Corneal Abrasion/Foreign Body

Statistics and Associations

  • Abrasions usually trauma related
  • Foreign body usually metal, glass, or organic material


  • Removal of foreign body, antibiotic coverage, cycloplegic if needed, and bandage contact lens for comfort
  • Follow daily until wound heals
  • Consider hypertonic (salt) solutions or ointment to decrease risk of recurrent epithelial erosions


Statistics and Associations

  • Generally idiopathic
  • Recurrent attacks associated with tuberculosis, syphilis, herpes zoster, rheumatoid arthritis or other collagen diseases
  • Up to a 66% chance of reoccurrence


  • None generally needed for resolution
  • Vasoconstrictor, mild steroid, and/or oral NSAID pain reliever if severe


Statistics and Associations

  • Secondary to UV exposure and/or recurrent irritation from wind, dust, or other ocular irritant
  • Potential to decrease vision by covering visual axis and/or creating astigmatism by distorting the cornea
  • 33% incidence of reoccurrence following surgical excision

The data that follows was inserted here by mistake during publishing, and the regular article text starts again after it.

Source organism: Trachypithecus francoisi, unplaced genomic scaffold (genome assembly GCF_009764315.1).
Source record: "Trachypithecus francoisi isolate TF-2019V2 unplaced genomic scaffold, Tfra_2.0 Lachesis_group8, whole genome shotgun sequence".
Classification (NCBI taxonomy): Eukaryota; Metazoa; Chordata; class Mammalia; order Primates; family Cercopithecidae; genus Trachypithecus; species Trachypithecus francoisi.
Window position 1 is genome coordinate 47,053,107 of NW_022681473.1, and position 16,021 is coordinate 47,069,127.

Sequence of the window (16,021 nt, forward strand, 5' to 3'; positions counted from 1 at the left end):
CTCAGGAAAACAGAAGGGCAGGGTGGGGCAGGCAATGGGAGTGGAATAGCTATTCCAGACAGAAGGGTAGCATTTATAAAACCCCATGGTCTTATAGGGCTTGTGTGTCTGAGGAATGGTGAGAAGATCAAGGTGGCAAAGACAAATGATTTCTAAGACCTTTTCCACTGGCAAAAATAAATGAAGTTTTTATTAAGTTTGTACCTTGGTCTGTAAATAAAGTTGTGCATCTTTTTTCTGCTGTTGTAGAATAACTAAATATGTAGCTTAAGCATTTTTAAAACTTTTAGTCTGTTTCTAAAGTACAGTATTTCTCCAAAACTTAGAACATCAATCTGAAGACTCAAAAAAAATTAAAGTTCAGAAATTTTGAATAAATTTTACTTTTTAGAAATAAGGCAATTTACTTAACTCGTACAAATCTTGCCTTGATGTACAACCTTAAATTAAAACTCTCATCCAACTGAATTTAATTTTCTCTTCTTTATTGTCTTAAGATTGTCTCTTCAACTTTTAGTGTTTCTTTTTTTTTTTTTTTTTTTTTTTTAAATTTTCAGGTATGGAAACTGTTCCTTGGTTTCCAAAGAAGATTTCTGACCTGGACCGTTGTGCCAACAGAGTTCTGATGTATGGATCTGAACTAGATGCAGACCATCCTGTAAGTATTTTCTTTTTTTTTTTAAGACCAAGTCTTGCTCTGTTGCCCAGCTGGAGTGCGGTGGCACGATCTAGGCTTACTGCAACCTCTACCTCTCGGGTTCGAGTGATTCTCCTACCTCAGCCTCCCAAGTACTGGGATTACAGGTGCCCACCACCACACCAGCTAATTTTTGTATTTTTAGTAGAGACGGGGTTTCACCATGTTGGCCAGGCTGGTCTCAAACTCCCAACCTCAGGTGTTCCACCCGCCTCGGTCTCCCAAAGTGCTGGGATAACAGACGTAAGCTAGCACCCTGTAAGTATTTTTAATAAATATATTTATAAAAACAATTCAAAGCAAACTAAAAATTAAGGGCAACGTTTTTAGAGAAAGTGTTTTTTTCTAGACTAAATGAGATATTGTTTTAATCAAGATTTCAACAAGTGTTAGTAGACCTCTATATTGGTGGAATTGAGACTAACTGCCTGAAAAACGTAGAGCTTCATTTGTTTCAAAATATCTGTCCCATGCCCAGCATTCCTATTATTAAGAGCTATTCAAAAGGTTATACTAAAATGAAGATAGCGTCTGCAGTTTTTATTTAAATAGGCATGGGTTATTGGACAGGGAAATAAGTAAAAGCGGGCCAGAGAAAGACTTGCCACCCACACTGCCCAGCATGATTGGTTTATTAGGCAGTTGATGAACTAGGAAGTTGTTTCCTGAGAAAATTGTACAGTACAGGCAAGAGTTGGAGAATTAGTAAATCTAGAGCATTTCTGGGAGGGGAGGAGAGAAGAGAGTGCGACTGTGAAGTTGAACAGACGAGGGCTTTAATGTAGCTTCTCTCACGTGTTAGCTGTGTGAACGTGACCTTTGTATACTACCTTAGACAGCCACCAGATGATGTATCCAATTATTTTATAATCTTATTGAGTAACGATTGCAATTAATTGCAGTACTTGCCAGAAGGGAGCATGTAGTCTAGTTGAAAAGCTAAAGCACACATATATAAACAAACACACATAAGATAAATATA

• Astigmatism correction
  • Ocular lubrication as needed
  • Surgical intervention if decreased vision or for cosmetics

Superior Limbic Keratoconjunctivitis

Statistics and Associations

  • Common in middle aged females
  • Asymmetric and typically bilateral
  • 50% association with thyroid disease
  • Association with contact lens use


  • Artificial tears as needed
  • Thyroid testing

Giant Papillary Conjunctivitis

Statistics and Associations

  • 95% association with contact lens wear or severe allergies
  • Occurs secondary to protein deposits or mechanical irritation


  • Discontinue contact lenses or decrease wearing time, increase cleaning and enzymatic cleaner use
  • Mast cell stabilizer and/or antihistamine
  • Consider short term treatment with soft steroid for severe cases

Blepharitis and Meibomitis

Blepharitis Meibomitis
Statistics and Associations

  • Inflammation of the eyelid margins (blepharitis) and/or inflammation of the oil-producing glands of the eyelid (meibomitis)
  • Inflammation commonly secondary to bacteria sensitivity or mite infection
  • Extremely common among adult population with strong association with dry eye symptoms


  • Dry eye treatment as needed
  • Lid scrubs and/or Hot soaks with warm washcloth
  • Short term treatment with antibiotic or combination ointment
  • Doxycycline oral antibiotic in severe cases